Activism and BDS Beat 10 July 2017
Radiohead front man Thom Yorke has apparently stuck up his middle finger up at fans waving Palestinian flags in protest at the band’s decision to play in Israel later this month.
The singer’s gesture was captured on video during a performance in Glasgow, Scotland at the weekend.
Prior to the song “Myxomatosis,” the musician repeatedly said “some fucking people” in an apparent swipe at the protesters.
Struan Mearns from Glasgow Palestine Action, who took part in the demo said:
“As a lifelong fan of Radiohead and supporter of the Palestinian struggle for justice, it broke my heart when the band decided to play in Israel. When Thom Yorke swore at us I was shocked but given that they’re willing to break the cultural boycott and help the state of Israel whitewash its crimes, that kind of arrogant attitude is actually not that surprising.”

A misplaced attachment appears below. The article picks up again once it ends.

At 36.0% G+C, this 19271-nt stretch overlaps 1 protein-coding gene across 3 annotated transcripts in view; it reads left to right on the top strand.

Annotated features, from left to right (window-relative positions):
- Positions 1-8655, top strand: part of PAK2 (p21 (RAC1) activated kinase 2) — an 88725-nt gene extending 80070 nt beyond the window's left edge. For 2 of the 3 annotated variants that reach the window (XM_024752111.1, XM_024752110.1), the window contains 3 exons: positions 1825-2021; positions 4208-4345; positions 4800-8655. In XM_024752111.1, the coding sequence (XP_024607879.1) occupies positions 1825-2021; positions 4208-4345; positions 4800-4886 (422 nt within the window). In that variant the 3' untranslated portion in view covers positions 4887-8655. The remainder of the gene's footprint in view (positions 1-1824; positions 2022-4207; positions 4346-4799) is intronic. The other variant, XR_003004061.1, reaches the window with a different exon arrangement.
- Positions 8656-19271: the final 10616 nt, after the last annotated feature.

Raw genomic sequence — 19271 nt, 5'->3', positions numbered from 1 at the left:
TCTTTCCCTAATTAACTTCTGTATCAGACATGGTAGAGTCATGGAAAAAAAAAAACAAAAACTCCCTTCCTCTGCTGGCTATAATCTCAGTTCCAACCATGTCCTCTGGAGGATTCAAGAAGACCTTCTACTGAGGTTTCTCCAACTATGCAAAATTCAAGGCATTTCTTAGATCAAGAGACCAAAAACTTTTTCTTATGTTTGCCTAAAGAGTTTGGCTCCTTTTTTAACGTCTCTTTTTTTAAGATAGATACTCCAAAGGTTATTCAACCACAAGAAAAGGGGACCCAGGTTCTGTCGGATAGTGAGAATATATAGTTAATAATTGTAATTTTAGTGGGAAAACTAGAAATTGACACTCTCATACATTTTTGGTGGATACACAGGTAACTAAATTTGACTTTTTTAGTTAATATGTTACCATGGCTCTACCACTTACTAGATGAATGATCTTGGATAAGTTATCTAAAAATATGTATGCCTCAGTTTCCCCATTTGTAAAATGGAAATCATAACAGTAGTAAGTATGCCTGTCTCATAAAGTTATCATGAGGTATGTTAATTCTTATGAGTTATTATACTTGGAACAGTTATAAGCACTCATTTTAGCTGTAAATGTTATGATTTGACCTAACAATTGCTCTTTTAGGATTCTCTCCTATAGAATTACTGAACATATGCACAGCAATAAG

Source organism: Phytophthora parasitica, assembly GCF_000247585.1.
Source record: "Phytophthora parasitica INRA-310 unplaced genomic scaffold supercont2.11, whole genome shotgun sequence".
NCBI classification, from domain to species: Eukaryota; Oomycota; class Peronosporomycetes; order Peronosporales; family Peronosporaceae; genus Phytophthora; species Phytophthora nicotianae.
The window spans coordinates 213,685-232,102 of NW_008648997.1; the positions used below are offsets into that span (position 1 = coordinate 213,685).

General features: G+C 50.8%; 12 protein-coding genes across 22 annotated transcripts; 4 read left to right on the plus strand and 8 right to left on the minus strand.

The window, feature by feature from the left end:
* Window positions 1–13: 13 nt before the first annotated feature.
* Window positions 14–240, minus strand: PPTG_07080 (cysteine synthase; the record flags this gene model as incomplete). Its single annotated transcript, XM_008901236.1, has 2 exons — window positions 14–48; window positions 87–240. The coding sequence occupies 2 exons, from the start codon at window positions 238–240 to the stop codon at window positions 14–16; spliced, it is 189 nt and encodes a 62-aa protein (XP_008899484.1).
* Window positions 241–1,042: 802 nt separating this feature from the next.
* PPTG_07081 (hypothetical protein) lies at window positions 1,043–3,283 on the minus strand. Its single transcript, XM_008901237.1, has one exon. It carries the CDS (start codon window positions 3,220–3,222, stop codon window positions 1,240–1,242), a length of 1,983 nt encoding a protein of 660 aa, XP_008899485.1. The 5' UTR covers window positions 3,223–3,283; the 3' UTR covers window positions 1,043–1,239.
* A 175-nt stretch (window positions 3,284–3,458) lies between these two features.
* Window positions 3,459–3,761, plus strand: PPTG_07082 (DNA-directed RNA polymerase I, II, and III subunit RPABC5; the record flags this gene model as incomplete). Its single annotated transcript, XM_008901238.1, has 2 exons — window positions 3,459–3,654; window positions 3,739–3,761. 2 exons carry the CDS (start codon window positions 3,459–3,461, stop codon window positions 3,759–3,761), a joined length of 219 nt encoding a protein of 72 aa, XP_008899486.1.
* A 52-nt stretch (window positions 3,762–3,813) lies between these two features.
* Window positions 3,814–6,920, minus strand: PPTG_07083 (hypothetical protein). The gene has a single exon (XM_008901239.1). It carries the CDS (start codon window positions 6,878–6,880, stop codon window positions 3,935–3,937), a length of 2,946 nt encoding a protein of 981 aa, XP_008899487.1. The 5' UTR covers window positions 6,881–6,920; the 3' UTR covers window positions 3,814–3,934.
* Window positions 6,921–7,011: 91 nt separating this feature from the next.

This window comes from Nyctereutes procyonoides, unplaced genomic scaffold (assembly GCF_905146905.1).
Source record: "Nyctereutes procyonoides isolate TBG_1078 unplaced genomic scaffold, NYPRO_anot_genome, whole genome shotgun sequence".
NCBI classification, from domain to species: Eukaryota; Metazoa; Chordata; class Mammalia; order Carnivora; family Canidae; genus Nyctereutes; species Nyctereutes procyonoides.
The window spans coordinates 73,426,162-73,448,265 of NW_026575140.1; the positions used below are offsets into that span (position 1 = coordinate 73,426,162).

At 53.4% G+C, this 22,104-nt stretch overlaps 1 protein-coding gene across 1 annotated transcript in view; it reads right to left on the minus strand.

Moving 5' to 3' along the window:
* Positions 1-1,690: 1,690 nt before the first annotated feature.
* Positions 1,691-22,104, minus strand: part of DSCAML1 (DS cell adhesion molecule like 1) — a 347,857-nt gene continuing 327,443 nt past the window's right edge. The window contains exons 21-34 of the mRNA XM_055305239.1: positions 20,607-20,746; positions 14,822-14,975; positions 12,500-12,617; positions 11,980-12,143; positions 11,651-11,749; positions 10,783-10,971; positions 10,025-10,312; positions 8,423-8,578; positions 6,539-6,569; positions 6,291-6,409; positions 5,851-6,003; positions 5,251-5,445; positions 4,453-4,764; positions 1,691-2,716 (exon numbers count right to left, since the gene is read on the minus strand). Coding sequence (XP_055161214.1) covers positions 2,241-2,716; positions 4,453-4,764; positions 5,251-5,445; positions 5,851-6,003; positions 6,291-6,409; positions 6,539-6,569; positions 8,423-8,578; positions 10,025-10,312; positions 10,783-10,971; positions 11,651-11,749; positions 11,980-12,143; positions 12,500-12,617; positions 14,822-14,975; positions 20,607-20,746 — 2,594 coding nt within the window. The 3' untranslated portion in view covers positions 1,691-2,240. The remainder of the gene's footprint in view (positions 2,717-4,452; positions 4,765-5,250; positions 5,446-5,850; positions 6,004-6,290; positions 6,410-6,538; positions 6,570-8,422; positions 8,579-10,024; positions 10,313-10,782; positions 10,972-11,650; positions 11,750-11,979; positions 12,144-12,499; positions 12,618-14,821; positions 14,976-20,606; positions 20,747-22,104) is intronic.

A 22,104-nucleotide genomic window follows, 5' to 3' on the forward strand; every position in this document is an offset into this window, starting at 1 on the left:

Other disappointed fans responded to Yorke’s comments at Glasgow’s TRNSMT festival, where Radiohead topped the bill, with memes. One read: “Some fucking people had their homes razed to the ground and you’re going to play on the rubble.”
Hayarkon Park, the 40,000-capacity Tel Aviv stadium which Radiohead are due to play on 19 July, is built on the ruins of Jarisha, a Palestinian village.
Since announcing the planned Israel gig, the band have ignored many direct appeals from Palestinian fans to reconsider, including those which drew attention to their prior reputation as politically conscious.
Lead singer Thom Yorke has been outspoken on climate change and a range of other issues, most recently mocking UK Prime Minister Theresa May on stage at Glastonbury, a major English festival. Previously he has displayed a Tibetan flag onstage.
But when it comes to Palestinian rights, the band have rebuffed a call to boycott made by 14,000 who signed a petition handed in to the band’s record label in London.